Understanding Singal-to-Noise Ratio?

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Sep 3rd, 2006
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I have installed an Aironet 1242 in my house and I'm having a few issues. I have noticed that my signal-to-noise ratio is the same as my signal strength. The stronger my signal is my signal-to-noise ratio rises also. Not sure if it is related by I?m also taking a lot of CRC?s on my radio interface


I have done some troubleshooting and made sure my AP is on a channel that is not interfering with my neighbors Linksys/AP's.


I'm looking to figure out how I can chase down the high signal-to-noise.


Thanks in advance!


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scottmac Mon, 09/04/2006 - 07:12
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How are you measuring / what device are you using to measure?


Is this according to some NIC utility, or are you using something like NetStumbler?


Signal-to-Noise is just like it sounds; how much signal, how much noise, and how do they compare.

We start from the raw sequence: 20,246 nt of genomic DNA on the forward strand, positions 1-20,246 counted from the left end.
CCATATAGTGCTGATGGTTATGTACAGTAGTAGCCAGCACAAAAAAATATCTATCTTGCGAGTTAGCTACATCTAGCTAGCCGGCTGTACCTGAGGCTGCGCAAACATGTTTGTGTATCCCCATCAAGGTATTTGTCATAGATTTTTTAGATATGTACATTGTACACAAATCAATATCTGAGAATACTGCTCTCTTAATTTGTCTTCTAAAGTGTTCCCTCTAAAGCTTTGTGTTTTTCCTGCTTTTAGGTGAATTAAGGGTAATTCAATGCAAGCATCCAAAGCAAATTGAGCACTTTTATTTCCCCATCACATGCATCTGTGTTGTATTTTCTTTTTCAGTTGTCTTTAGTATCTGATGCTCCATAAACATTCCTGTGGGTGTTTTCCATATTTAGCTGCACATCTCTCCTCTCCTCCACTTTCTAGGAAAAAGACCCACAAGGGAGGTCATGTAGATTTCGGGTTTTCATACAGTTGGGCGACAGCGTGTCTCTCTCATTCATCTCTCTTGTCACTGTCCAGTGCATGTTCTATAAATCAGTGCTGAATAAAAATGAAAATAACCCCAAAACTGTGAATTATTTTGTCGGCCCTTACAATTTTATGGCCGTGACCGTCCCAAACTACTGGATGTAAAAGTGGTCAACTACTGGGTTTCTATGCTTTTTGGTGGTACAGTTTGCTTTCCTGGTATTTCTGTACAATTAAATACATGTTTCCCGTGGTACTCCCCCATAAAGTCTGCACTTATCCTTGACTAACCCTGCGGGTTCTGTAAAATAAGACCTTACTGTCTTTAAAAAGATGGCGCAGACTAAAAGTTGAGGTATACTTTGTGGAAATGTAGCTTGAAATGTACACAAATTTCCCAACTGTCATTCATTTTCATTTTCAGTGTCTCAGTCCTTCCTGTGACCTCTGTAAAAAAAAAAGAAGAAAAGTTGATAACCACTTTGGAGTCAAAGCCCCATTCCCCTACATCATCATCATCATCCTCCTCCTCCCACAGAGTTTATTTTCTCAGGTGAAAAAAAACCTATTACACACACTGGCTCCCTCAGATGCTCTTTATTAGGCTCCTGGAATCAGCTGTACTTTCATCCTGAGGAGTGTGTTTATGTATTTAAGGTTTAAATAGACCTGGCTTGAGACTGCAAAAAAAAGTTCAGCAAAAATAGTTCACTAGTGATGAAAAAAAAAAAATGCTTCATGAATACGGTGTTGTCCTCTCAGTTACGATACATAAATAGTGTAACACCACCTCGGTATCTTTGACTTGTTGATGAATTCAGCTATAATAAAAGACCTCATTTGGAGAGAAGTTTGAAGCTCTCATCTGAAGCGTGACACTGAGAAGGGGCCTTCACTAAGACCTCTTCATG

You may have a flakey NIC or a bad antenna/cable/connector.


What kind of antennas are you using on the AP?


Let us know.


Scott


ethiel Mon, 09/04/2006 - 10:13
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Correct me if I'm mis-understanding the question here.


Signal-to-noise ratio is a formula of the signal strength minus the noise. As you get more signal or less noise, your SNR will go up. What you describe is that as your signal strength increases (approaches 0) your SNR gets closer to 100%. That is a good thing. That means that noise in your environment is not increasing as the strength increases.


With that said, can you clarify if you are experiencing any connectivity issues, or if you were just looking for information about SNR and signal values?


There is useful info about SNR here:

http://www.cisco.com/en/US/tech/tk722/tk720/technologies_tech_note09186a00800b2d37.shtml


-Eric

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